The fliers lured about 240 parents and90 children to Rio Grande High on a Saturday. They took in exhibits of studentartwork and essays and visited booths staffed by Collaborative partners.
Velázquez hopes the trend will continue. If Collaborative partners really want torepresent the South Valley community, they should get families and students moreinvolved in the organization, he suggests.
Even so, the group has gained attention from Washington. Aragon, Otero, andMaestas presented an overview of the Rio Grande Collaborative program at anational Head Start conference in Boston in May 1997 and at a US Department ofEducation conference on school improvement held in November in Dallas. "We're amodel program!" Otero laughs.
Praiseworthy accomplishments for a group of schools, community organizations, andfamilies that make their home in a river valley nourished by the Rio Grande.Velázquez summarizes the Collaborative's success succinctly, while explainingthat SEDL is slowly pulling away from the group. He mentions the Asian proverb,Give a man a fish and he will eat for a day. Teach a man to fish and he will eatfor a lifetime.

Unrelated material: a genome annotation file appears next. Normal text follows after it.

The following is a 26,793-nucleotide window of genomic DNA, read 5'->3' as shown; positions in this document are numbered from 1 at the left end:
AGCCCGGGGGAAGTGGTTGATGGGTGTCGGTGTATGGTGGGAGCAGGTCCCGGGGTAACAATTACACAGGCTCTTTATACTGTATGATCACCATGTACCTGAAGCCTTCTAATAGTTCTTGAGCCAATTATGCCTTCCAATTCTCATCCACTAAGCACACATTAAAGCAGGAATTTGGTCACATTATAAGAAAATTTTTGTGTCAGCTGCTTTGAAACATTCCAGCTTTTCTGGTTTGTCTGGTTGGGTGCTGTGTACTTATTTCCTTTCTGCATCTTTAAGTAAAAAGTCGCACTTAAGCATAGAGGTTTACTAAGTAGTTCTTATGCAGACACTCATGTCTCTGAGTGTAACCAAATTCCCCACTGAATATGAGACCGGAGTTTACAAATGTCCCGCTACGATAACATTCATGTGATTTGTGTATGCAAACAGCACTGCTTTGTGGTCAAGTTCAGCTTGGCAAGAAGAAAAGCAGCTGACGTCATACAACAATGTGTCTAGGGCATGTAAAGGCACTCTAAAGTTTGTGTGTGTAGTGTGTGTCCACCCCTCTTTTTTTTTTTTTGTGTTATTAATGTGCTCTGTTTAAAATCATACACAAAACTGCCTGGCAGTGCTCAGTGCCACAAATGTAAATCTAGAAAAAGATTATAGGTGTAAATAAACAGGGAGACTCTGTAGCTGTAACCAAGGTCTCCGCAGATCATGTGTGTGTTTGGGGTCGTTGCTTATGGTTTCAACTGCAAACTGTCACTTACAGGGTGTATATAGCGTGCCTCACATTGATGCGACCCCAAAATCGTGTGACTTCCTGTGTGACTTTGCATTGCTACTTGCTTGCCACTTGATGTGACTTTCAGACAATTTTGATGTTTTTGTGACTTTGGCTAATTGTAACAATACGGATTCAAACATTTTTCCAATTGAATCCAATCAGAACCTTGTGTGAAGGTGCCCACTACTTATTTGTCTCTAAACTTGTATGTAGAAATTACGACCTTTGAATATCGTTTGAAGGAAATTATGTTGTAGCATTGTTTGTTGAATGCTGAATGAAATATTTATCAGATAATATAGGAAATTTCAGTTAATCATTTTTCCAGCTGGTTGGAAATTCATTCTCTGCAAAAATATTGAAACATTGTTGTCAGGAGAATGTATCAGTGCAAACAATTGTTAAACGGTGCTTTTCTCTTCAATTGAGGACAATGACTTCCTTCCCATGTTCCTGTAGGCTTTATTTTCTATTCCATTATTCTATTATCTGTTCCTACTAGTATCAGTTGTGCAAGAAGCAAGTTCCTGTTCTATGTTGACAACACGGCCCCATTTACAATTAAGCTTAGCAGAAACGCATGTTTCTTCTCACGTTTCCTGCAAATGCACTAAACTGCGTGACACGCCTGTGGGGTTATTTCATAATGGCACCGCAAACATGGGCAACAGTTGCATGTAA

How is that relevant to the Rio Grande Collaborative? Velázquez grins and says,"They know how to fish now."
Further information on SEDL's work with community action teams may be found inthe Community Partnerships section.